And if all progress was to make life easier, then what is the point of art? Maybe eBooks make me sad because they no longer carry that ‘work-of-art’ aspect that real books just exude…a little bundle of joy, with a tangible cover – is it cloth? Is it paperback? Can you knock on it? Is it textured? Does the title stand out so you can feel the letters with your fingertips? Not only is a solid book a piece of art, but it carries so much heart (or soul, as this guy says) a note you scribbled here or there, a folded page, a slightly torn page, a coffee stain, a squashed bug…(yeah sorry if that’s icky, but at least it has character! Squash a bug on your eBook reader because you’re to engrossed in what you’re reading to carefully flick it off, and see if it has the same effect when it slides off your plastic protective cover!)


(image from wikimedia commons)


Search Engine Comparison

15 Sep

Duckduck what? Contestant number one:

 Contestant number two, this crazy thing:


Contestant number three, the one & only:


So, it would definitely appear that one of these three search engines is doing a wee bit better in the marketing department (though probably this is also due largely to functionality as well as pop-culture) than the others. ‘Google’ already, of course, has me held captive to the biased opinion that ‘google is THE way to search’ things on the internet. The very brand ‘google’ has already transcended it’s mere functionality as a search engine and assimilated itself into the everyday vocabulary as the verb that in fact describes the act of searching on the internet. See even there I was tempted to write ‘the act of googling’. So with google’s seemingly unfair advantage, it will be interesting to see – biases aside – which search engine stands to be the best when put to…


Search topic: ‘Mexican Drug War 1980s’

Result Comparison:

  • Google: As is often the case, the top few (in this case, the top 2) results were Wikipedia pages. This is no doubt due to the ‘user popularity’ (very generally speaking) of  Wikipedia which is all linked in with incoming links, traffic, keywords and back links. (please note: google is not as simple as displaying ‘most popular searches/visited sites’ see analysis below for details). The next few results displayed were highly relevant and academically sophisticated for my topic of research – news articles and journal articles.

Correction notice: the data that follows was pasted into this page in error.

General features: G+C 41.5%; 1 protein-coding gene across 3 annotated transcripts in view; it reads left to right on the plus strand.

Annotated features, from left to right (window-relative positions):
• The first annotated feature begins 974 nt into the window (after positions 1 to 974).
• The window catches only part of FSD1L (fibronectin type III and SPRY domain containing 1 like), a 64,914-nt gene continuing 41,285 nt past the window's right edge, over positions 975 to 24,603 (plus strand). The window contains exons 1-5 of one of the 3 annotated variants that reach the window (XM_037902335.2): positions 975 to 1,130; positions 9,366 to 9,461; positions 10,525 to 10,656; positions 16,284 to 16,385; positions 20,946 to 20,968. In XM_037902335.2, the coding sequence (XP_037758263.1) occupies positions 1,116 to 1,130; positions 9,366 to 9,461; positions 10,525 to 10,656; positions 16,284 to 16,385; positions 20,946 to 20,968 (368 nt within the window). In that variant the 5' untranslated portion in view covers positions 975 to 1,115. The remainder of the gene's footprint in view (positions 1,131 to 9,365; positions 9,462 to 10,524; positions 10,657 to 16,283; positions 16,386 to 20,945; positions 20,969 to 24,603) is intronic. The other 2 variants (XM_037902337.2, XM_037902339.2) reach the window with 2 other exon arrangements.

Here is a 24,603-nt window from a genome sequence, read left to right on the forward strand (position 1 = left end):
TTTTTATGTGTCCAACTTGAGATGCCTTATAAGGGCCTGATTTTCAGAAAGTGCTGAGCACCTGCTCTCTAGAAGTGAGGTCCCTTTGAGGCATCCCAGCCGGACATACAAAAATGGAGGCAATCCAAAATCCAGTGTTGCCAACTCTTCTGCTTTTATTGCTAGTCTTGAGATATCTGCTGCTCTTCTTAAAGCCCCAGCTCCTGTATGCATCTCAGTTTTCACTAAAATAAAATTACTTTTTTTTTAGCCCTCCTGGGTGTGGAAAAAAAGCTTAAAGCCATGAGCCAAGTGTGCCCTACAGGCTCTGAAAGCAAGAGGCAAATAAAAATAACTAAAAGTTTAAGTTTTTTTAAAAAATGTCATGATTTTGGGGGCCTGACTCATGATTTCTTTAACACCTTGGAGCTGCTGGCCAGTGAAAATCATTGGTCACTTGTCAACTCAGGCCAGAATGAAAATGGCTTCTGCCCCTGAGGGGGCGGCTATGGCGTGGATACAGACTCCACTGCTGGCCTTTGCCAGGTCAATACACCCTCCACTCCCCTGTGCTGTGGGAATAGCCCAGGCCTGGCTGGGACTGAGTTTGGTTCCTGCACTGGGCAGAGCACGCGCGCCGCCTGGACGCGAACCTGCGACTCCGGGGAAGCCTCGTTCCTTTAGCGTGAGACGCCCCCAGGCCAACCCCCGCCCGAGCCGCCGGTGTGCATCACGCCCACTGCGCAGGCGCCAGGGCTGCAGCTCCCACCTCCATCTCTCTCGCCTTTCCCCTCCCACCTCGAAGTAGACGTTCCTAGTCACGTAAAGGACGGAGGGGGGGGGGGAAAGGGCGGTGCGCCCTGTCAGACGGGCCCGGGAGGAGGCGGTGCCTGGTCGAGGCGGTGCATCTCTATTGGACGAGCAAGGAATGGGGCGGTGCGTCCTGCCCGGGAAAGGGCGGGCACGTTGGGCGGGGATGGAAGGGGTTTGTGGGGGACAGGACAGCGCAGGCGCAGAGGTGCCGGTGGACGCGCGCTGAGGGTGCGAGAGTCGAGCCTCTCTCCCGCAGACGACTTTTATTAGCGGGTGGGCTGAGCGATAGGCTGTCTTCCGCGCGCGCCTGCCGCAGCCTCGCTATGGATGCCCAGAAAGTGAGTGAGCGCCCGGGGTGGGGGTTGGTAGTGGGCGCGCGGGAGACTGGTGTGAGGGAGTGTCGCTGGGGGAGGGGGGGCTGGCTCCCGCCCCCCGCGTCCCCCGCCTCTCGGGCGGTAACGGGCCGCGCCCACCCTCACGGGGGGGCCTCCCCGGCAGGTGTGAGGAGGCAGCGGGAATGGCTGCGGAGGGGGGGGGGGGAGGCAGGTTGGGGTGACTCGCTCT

•  DuckduckGo: Like google, the top 2 results were Wikipedia pages. This seems to point towards Duckduckgo having a similar algorithm to google, at least for specific historically/intellectually/politically-based topics such as my chosen test topic.  Interestingly the next 10 results were a mixture of news articles – again similar to google – and personal, non-commercial blogs. The blog aspect I find interesting, after clicking the links it was obvious that these weren’t as highly frequented pages as say, CNN Website or Wikipedia. DuckduckGo varies from google in that they must have some other indicator in the algorithm that predicts the most relevant results for users.
  •  Instagrok: WOW. Ease up Instagrok. What an amazingly (complex) search engine! The results are displayed in a sort of mind-map format which allows the user to essentially keep ‘searching’ related keywords by clicking on suggested keyword links displayed in the mind-map bubbles. Interestingly, the sites connected with the top few links on the ‘Key Facts’ sidebar, were in no way as dominant as DuckduckGo or Google. None of the suggested pages were from dominant research sites like Wikipedia or major news organisations. This probably means that Instagrok, as it’s focus is on being a ‘way of learning’ is set to find highly relevant material that discusses any given topic specifically, rather than broadly.

Result Analysis:

  • Google: Results were expected. As usual, wikipedia cropped up at the top. This is potentially risky when considering that most people when looking up  a broad overview of (in particular) political or historical topics may bypass google completely and now go straight to Wikipedia, as it is understood that Wikipedia will probably be the first few results anyway. The same applies for the next few results, which all link to high profile organisations or websites such as CNN or PBS. What was useful was the journal articles and political journal sites that google introduced me to.